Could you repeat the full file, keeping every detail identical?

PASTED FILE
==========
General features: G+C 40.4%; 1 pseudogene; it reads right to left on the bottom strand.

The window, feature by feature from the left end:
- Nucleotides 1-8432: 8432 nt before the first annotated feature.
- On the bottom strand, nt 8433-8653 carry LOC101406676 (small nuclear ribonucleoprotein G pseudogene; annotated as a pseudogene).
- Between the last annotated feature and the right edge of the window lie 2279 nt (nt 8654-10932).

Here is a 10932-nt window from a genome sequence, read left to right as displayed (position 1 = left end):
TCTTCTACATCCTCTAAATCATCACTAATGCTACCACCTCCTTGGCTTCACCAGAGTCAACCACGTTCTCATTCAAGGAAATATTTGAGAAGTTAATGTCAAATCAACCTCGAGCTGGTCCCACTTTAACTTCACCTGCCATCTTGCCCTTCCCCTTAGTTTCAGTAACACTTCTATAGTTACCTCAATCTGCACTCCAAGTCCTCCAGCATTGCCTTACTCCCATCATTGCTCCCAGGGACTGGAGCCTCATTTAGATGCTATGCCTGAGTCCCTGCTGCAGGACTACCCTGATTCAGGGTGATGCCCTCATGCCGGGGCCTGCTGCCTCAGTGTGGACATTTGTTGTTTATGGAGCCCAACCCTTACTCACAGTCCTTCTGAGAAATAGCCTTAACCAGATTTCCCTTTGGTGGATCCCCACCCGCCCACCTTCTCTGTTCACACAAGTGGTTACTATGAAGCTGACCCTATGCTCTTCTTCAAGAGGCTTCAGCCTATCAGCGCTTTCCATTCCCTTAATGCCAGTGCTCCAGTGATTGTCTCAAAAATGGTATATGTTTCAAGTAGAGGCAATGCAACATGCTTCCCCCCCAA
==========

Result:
General features: G+C 40.4%; 1 pseudogene; it reads right to left on the bottom strand.

The window, feature by feature from the left end:
- Nucleotides 1-8432: 8432 nt before the first annotated feature.
- On the bottom strand, nt 8433-8653 carry LOC101406676 (small nuclear ribonucleoprotein G pseudogene; annotated as a pseudogene).
- Between the last annotated feature and the right edge of the window lie 2279 nt (nt 8654-10932).

Here is a 10932-nt window from a genome sequence, read left to right as displayed (position 1 = left end):
TCTTCTACATCCTCTAAATCATCACTAATGCTACCACCTCCTTGGCTTCACCAGAGTCAACCACGTTCTCATTCAAGGAAATATTTGAGAAGTTAATGTCAAATCAACCTCGAGCTGGTCCCACTTTAACTTCACCTGCCATCTTGCCCTTCCCCTTAGTTTCAGTAACACTTCTATAGTTACCTCAATCTGCACTCCAAGTCCTCCAGCATTGCCTTACTCCCATCATTGCTCCCAGGGACTGGAGCCTCATTTAGATGCTATGCCTGAGTCCCTGCTGCAGGACTACCCTGATTCAGGGTGATGCCCTCATGCCGGGGCCTGCTGCCTCAGTGTGGACATTTGTTGTTTATGGAGCCCAACCCTTACTCACAGTCCTTCTGAGAAATAGCCTTAACCAGATTTCCCTTTGGTGGATCCCCACCCGCCCACCTTCTCTGTTCACACAAGTGGTTACTATGAAGCTGACCCTATGCTCTTCTTCAAGAGGCTTCAGCCTATCAGCGCTTTCCATTCCCTTAATGCCAGTGCTCCAGTGATTGTCTCAAAAATGGTATATGTTTCAAGTAGAGGCAATGCAACATGCTTCCCCCCCAA